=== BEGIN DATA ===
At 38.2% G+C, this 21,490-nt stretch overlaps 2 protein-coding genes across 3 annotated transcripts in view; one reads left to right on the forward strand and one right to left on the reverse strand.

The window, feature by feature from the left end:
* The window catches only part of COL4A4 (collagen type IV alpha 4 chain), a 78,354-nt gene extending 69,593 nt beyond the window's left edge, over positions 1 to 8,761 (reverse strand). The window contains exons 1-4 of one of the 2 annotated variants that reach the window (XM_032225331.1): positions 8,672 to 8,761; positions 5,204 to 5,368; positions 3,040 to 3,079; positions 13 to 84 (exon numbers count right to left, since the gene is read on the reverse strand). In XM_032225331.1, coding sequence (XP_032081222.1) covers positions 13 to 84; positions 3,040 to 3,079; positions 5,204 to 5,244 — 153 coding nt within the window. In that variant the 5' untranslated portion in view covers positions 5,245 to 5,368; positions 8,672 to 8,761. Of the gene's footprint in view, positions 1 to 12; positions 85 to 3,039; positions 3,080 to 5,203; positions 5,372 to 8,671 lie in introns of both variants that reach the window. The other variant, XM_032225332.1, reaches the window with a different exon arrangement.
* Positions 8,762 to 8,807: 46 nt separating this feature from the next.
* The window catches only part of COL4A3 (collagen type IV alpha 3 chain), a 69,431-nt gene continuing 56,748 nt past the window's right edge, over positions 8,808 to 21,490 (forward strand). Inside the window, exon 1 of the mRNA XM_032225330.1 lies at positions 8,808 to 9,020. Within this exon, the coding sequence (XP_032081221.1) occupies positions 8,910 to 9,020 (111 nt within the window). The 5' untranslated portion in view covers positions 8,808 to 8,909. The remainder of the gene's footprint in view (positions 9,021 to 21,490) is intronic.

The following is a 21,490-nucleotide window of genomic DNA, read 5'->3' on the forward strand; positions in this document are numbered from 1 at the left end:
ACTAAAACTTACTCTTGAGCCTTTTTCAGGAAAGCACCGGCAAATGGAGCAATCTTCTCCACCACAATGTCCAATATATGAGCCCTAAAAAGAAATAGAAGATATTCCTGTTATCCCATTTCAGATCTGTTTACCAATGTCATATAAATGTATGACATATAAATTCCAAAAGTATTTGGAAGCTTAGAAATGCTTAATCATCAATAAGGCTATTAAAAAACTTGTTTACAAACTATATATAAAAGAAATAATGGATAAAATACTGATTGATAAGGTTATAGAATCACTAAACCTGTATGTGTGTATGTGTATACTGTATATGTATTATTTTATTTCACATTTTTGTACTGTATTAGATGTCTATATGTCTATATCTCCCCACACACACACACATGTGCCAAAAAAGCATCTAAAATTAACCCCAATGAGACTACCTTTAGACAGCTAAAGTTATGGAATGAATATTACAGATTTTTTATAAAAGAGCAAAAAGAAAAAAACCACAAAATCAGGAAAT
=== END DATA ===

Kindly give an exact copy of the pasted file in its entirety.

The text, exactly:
At 38.2% G+C, this 21,490-nt stretch overlaps 2 protein-coding genes across 3 annotated transcripts in view; one reads left to right on the forward strand and one right to left on the reverse strand.

The window, feature by feature from the left end:
* The window catches only part of COL4A4 (collagen type IV alpha 4 chain), a 78,354-nt gene extending 69,593 nt beyond the window's left edge, over positions 1 to 8,761 (reverse strand). The window contains exons 1-4 of one of the 2 annotated variants that reach the window (XM_032225331.1): positions 8,672 to 8,761; positions 5,204 to 5,368; positions 3,040 to 3,079; positions 13 to 84 (exon numbers count right to left, since the gene is read on the reverse strand). In XM_032225331.1, coding sequence (XP_032081222.1) covers positions 13 to 84; positions 3,040 to 3,079; positions 5,204 to 5,244 — 153 coding nt within the window. In that variant the 5' untranslated portion in view covers positions 5,245 to 5,368; positions 8,672 to 8,761. Of the gene's footprint in view, positions 1 to 12; positions 85 to 3,039; positions 3,080 to 5,203; positions 5,372 to 8,671 lie in introns of both variants that reach the window. The other variant, XM_032225332.1, reaches the window with a different exon arrangement.
* Positions 8,762 to 8,807: 46 nt separating this feature from the next.
* The window catches only part of COL4A3 (collagen type IV alpha 3 chain), a 69,431-nt gene continuing 56,748 nt past the window's right edge, over positions 8,808 to 21,490 (forward strand). Inside the window, exon 1 of the mRNA XM_032225330.1 lies at positions 8,808 to 9,020. Within this exon, the coding sequence (XP_032081221.1) occupies positions 8,910 to 9,020 (111 nt within the window). The 5' untranslated portion in view covers positions 8,808 to 8,909. The remainder of the gene's footprint in view (positions 9,021 to 21,490) is intronic.

The following is a 21,490-nucleotide window of genomic DNA, read 5'->3' on the forward strand; positions in this document are numbered from 1 at the left end:
ACTAAAACTTACTCTTGAGCCTTTTTCAGGAAAGCACCGGCAAATGGAGCAATCTTCTCCACCACAATGTCCAATATATGAGCCCTAAAAAGAAATAGAAGATATTCCTGTTATCCCATTTCAGATCTGTTTACCAATGTCATATAAATGTATGACATATAAATTCCAAAAGTATTTGGAAGCTTAGAAATGCTTAATCATCAATAAGGCTATTAAAAAACTTGTTTACAAACTATATATAAAAGAAATAATGGATAAAATACTGATTGATAAGGTTATAGAATCACTAAACCTGTATGTGTGTATGTGTATACTGTATATGTATTATTTTATTTCACATTTTTGTACTGTATTAGATGTCTATATGTCTATATCTCCCCACACACACACACATGTGCCAAAAAAGCATCTAAAATTAACCCCAATGAGACTACCTTTAGACAGCTAAAGTTATGGAATGAATATTACAGATTTTTTATAAAAGAGCAAAAAGAAAAAAACCACAAAATCAGGAAAT